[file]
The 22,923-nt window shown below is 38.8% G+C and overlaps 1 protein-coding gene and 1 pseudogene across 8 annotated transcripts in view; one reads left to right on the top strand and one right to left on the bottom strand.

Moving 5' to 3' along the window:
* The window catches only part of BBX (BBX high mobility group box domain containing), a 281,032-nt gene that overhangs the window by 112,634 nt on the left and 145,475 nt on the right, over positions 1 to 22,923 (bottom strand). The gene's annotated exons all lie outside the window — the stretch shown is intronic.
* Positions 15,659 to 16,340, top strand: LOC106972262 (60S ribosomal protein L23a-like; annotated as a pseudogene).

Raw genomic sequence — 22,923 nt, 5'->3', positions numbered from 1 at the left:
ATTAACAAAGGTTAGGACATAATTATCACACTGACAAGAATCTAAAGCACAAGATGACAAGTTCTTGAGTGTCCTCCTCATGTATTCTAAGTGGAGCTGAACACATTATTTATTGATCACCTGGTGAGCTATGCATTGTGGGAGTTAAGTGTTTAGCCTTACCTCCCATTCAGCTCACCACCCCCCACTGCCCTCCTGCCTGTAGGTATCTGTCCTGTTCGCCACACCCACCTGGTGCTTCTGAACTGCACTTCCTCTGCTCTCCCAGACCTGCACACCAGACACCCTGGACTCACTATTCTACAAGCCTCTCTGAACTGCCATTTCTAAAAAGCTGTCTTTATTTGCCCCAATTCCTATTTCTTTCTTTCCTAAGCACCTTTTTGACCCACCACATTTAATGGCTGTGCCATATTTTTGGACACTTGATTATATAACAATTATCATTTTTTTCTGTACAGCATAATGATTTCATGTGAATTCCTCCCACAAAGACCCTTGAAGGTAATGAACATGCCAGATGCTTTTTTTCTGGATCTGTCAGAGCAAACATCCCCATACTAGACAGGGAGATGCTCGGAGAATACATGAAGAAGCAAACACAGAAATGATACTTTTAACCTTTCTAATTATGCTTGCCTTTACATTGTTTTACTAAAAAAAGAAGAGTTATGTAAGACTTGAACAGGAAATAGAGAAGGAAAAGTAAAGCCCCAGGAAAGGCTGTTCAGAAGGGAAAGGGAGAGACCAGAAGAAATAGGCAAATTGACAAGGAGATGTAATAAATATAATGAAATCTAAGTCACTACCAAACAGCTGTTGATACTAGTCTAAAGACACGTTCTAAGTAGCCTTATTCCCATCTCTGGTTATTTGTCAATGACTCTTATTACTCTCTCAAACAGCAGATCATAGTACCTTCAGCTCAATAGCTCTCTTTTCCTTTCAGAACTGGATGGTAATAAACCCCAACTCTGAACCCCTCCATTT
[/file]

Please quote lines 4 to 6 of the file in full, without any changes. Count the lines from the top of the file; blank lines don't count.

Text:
* Positions 15,659 to 16,340, top strand: LOC106972262 (60S ribosomal protein L23a-like; annotated as a pseudogene).

Raw genomic sequence — 22,923 nt, 5'->3', positions numbered from 1 at the left:
ATTAACAAAGGTTAGGACATAATTATCACACTGACAAGAATCTAAAGCACAAGATGACAAGTTCTTGAGTGTCCTCCTCATGTATTCTAAGTGGAGCTGAACACATTATTTATTGATCACCTGGTGAGCTATGCATTGTGGGAGTTAAGTGTTTAGCCTTACCTCCCATTCAGCTCACCACCCCCCACTGCCCTCCTGCCTGTAGGTATCTGTCCTGTTCGCCACACCCACCTGGTGCTTCTGAACTGCACTTCCTCTGCTCTCCCAGACCTGCACACCAGACACCCTGGACTCACTATTCTACAAGCCTCTCTGAACTGCCATTTCTAAAAAGCTGTCTTTATTTGCCCCAATTCCTATTTCTTTCTTTCCTAAGCACCTTTTTGACCCACCACATTTAATGGCTGTGCCATATTTTTGGACACTTGATTATATAACAATTATCATTTTTTTCTGTACAGCATAATGATTTCATGTGAATTCCTCCCACAAAGACCCTTGAAGGTAATGAACATGCCAGATGCTTTTTTTCTGGATCTGTCAGAGCAAACATCCCCATACTAGACAGGGAGATGCTCGGAGAATACATGAAGAAGCAAACACAGAAATGATACTTTTAACCTTTCTAATTATGCTTGCCTTTACATTGTTTTACTAAAAAAAGAAGAGTTATGTAAGACTTGAACAGGAAATAGAGAAGGAAAAGTAAAGCCCCAGGAAAGGCTGTTCAGAAGGGAAAGGGAGAGACCAGAAGAAATAGGCAAATTGACAAGGAGATGTAATAAATATAATGAAATCTAAGTCACTACCAAACAGCTGTTGATACTAGTCTAAAGACACGTTCTAAGTAGCCTTATTCCCATCTCTGGTTATTTGTCAATGACTCTTATTACTCTCTCAAACAGCAGATCATAGTACCTTCAGCTCAATAGCTCTCTTTTCCTTTCAGAACTGGATGGTAATAAACCCCAACTCTGAACCCCTCCATTT